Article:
# Central subgroup

In mathematics, in the field of group theory, a subgroup of a group is termed central if it lies inside the center of the group.

Given a group ${\displaystyle G}$, the center of ${\displaystyle G}$, denoted as ${\displaystyle Z(G)}$, is defined as the set of those elements of the group which commute with every element of the group. The center is a characteristic subgroup and is also an abelian group (because, in particular, all elements of the center must commute with each other). A subgroup ${\displaystyle H}$ of ${\displaystyle G}$ is termed central if ${\displaystyle H\leq Z(G)}$.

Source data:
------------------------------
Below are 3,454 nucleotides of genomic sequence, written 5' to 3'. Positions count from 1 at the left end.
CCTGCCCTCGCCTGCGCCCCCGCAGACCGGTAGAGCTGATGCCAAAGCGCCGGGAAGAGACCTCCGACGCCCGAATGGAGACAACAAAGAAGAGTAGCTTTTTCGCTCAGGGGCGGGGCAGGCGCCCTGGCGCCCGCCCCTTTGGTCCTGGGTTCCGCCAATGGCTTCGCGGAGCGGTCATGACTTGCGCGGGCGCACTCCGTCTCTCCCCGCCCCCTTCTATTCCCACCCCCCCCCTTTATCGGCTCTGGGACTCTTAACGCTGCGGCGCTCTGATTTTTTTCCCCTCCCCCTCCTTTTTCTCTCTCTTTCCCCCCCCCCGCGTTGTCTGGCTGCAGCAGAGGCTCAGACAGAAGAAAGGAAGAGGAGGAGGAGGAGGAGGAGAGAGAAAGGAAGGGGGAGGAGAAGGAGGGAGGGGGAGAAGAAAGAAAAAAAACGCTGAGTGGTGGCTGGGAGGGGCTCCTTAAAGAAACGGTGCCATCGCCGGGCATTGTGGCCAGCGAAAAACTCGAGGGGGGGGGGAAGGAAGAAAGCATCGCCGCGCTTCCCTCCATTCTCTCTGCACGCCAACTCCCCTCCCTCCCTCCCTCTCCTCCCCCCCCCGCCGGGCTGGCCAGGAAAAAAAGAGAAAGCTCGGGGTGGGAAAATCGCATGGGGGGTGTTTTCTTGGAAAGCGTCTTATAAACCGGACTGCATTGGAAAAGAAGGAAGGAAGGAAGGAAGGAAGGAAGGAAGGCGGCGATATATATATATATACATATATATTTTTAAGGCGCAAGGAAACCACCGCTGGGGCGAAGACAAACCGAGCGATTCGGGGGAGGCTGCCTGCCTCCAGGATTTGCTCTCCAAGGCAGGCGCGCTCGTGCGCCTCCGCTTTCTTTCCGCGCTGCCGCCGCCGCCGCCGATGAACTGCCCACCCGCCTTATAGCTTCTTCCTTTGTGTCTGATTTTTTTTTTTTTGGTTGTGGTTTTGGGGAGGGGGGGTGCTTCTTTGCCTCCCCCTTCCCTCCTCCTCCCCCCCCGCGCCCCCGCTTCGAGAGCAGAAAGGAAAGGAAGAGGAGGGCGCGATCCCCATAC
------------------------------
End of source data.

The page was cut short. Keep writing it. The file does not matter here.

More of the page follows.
Central subgroups have the following properties: